BP Refuses to Provide Information on Size of Flow to Chairman Markey; Resists Help From Scientists; Markey Calls for Release of More Video to Aid Independent Analysis
WASHINGTON (May 16, 2010) -- Even as independent scientific reports surface on the presence of giant underwater plumes of oil emanating from BP's sunken, damaged oil pipe, the oil company continued to reject the involvement of outside scientists to assist in the assessment of the size of the leak. The refusal comes as BP attempts for a third time to siphon oil from the leaking pipe on the sea floor.BP also failed today to provide any useful information to Rep. Ed Markey (D-Mass.) who queried the company on Friday about its estimates on the rate of the flow and its continued refusal to engage with independent scientists, giving a 24 hour deadline for a response. A BP spokesman was quoted today in the New York Times as saying, "We're not going to take any extra efforts now to calculate flow there at this point."
"BP is burying its head in the sand on these underwater threats. These huge plumes of oil are like hidden mushroom clouds that indicate a larger spill than originally thought and portend more dangerous long-term fallout for the Gulf of Mexico's wildlife and economy," said Rep. Markey, chair of the Subcommittee on Energy and the Environment in the Energy and Commerce Committee. "We must bring this spill to an end and prepare for additional impacts from oil yet unseen."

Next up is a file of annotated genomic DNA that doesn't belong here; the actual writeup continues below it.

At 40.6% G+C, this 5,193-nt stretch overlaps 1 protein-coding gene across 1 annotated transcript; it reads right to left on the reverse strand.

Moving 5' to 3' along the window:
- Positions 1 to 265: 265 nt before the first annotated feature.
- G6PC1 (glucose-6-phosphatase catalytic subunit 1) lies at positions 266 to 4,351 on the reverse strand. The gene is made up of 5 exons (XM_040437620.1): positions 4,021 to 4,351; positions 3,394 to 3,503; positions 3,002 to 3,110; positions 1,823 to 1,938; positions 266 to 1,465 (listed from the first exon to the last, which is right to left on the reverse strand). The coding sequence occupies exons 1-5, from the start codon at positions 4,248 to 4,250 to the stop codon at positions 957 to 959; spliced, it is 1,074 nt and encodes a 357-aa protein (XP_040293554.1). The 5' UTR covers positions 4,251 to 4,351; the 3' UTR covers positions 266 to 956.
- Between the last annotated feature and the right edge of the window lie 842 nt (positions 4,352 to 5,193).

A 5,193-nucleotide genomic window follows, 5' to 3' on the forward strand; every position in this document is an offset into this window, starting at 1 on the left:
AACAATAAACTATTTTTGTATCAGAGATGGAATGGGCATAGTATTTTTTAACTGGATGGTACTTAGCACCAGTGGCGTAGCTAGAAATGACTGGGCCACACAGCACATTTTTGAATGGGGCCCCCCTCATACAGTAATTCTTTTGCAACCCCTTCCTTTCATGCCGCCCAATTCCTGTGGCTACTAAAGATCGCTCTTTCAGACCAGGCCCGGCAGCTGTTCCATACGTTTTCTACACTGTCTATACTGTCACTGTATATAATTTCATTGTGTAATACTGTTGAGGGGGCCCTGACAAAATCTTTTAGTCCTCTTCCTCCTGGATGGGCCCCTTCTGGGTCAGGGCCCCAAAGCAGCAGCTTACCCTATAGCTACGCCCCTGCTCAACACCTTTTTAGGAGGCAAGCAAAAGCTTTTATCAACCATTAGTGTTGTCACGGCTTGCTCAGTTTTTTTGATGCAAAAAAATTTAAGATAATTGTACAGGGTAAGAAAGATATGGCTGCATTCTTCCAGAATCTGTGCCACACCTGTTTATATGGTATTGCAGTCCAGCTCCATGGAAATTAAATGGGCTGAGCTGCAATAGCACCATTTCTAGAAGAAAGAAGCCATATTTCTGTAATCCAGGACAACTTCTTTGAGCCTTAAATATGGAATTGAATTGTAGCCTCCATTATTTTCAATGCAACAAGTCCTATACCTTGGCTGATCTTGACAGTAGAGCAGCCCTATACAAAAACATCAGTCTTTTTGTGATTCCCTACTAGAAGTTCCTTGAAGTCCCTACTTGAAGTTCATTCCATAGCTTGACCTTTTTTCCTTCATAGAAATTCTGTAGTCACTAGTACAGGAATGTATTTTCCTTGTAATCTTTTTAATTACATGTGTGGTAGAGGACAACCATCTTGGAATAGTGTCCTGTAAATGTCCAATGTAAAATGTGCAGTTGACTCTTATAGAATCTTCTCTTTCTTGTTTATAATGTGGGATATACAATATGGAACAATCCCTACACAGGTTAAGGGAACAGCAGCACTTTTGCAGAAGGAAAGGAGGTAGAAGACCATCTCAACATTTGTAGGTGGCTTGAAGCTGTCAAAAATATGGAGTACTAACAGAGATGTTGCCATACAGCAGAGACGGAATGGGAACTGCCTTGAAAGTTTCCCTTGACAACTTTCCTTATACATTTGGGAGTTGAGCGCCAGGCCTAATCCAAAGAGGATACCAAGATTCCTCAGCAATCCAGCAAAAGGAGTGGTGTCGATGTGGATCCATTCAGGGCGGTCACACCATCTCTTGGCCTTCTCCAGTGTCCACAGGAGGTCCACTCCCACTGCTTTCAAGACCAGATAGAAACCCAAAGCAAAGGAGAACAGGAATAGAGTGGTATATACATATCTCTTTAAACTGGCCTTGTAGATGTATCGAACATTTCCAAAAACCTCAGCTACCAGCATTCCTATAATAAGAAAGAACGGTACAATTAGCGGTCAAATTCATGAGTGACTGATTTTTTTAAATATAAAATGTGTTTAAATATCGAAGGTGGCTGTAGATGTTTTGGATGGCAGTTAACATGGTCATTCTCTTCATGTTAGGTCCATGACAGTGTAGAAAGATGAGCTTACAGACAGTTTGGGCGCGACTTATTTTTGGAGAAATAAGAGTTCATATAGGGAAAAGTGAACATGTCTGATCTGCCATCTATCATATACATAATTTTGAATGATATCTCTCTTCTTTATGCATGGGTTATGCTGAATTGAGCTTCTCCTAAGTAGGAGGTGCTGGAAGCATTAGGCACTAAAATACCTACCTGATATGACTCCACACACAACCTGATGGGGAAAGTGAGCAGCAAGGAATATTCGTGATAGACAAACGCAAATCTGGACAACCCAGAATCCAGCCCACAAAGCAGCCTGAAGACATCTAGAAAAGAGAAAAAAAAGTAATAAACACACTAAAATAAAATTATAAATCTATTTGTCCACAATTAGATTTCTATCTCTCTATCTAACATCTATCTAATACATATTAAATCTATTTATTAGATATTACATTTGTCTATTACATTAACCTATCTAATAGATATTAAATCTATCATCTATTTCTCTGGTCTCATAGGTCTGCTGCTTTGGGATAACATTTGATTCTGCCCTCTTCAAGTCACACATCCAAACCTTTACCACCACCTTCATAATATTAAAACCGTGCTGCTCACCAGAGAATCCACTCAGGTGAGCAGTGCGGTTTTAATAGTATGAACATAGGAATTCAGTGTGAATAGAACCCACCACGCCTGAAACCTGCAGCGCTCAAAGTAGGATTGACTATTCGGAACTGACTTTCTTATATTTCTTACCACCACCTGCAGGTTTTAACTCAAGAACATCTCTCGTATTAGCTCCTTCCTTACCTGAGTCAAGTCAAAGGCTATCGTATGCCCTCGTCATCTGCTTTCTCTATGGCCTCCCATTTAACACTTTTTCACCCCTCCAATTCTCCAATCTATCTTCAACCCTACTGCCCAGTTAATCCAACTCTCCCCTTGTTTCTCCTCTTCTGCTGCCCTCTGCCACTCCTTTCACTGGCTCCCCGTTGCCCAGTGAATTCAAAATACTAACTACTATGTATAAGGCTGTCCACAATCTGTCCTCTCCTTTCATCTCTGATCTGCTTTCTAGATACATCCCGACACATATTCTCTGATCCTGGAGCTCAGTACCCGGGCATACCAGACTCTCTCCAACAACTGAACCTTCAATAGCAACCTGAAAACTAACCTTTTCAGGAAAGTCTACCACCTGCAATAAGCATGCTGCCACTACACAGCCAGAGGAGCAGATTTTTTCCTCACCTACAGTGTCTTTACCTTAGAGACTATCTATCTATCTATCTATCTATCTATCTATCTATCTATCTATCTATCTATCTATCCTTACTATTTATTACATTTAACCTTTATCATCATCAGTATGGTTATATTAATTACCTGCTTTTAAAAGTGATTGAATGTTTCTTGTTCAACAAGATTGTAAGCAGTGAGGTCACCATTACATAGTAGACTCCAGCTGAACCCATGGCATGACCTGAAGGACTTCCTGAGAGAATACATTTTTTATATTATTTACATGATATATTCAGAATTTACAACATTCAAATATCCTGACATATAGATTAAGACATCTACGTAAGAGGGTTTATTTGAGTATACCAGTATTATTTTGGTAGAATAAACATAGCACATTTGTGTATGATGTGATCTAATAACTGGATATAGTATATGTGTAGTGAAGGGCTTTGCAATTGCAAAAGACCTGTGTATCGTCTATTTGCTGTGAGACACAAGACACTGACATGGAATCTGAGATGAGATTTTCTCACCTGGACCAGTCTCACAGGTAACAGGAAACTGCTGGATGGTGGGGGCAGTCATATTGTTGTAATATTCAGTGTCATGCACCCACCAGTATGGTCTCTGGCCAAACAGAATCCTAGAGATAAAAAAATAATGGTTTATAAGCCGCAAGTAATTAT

Following an empty response from BP today to Rep. Markey's Friday query, which asked for documents and explanations related to the estimate of a 5,000 barrel per day flow from the leak, Rep. Markey called on BP to immediately release additional video to help scientists remotely begin a more robust independent analysis. Late last week, staff from Rep. Markey's office discussed with scientists ways to analyze the rate of flow from the leak. The scientists said the release of additional video of the leak, ideally an hour or more, could help to provide a more accurate judge of the size of the leak.
"Up until now, BP has relied on satellite information to determine the size of the leak. But if there are plumes under the waves, how can they just wave off the possibility that there is more oil than meets the eye?" asked Rep. Markey. "There is no invasion of privacy in releasing more video of the oil leak, only a risk of more invasive oil from a larger-than-estimated spill."
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